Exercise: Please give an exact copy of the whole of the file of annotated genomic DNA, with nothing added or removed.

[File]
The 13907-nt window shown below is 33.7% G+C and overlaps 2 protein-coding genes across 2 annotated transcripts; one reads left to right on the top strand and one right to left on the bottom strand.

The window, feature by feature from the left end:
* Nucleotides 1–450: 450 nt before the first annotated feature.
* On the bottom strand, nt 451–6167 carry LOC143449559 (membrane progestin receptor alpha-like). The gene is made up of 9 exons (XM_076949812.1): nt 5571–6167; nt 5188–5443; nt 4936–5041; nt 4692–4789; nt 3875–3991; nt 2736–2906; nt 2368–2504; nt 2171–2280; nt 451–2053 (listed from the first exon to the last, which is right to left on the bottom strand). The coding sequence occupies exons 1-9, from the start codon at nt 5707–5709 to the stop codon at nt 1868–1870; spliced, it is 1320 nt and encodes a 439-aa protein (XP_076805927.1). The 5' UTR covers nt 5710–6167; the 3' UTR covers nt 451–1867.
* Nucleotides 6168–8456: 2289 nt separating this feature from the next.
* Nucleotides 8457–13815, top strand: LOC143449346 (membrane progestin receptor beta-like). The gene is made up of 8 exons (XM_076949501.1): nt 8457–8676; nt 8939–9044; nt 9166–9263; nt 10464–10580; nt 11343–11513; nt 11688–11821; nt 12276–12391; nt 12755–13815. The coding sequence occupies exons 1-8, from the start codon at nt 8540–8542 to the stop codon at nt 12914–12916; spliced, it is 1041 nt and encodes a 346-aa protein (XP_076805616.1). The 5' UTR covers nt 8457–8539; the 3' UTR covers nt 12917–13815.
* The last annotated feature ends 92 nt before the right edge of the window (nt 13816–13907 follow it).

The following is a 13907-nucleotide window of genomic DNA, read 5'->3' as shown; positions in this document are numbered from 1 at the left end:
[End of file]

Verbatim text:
The 13907-nt window shown below is 33.7% G+C and overlaps 2 protein-coding genes across 2 annotated transcripts; one reads left to right on the top strand and one right to left on the bottom strand.

The window, feature by feature from the left end:
* Nucleotides 1–450: 450 nt before the first annotated feature.
* On the bottom strand, nt 451–6167 carry LOC143449559 (membrane progestin receptor alpha-like). The gene is made up of 9 exons (XM_076949812.1): nt 5571–6167; nt 5188–5443; nt 4936–5041; nt 4692–4789; nt 3875–3991; nt 2736–2906; nt 2368–2504; nt 2171–2280; nt 451–2053 (listed from the first exon to the last, which is right to left on the bottom strand). The coding sequence occupies exons 1-9, from the start codon at nt 5707–5709 to the stop codon at nt 1868–1870; spliced, it is 1320 nt and encodes a 439-aa protein (XP_076805927.1). The 5' UTR covers nt 5710–6167; the 3' UTR covers nt 451–1867.
* Nucleotides 6168–8456: 2289 nt separating this feature from the next.
* Nucleotides 8457–13815, top strand: LOC143449346 (membrane progestin receptor beta-like). The gene is made up of 8 exons (XM_076949501.1): nt 8457–8676; nt 8939–9044; nt 9166–9263; nt 10464–10580; nt 11343–11513; nt 11688–11821; nt 12276–12391; nt 12755–13815. The coding sequence occupies exons 1-8, from the start codon at nt 8540–8542 to the stop codon at nt 12914–12916; spliced, it is 1041 nt and encodes a 346-aa protein (XP_076805616.1). The 5' UTR covers nt 8457–8539; the 3' UTR covers nt 12917–13815.
* The last annotated feature ends 92 nt before the right edge of the window (nt 13816–13907 follow it).

The following is a 13907-nucleotide window of genomic DNA, read 5'->3' as shown; positions in this document are numbered from 1 at the left end: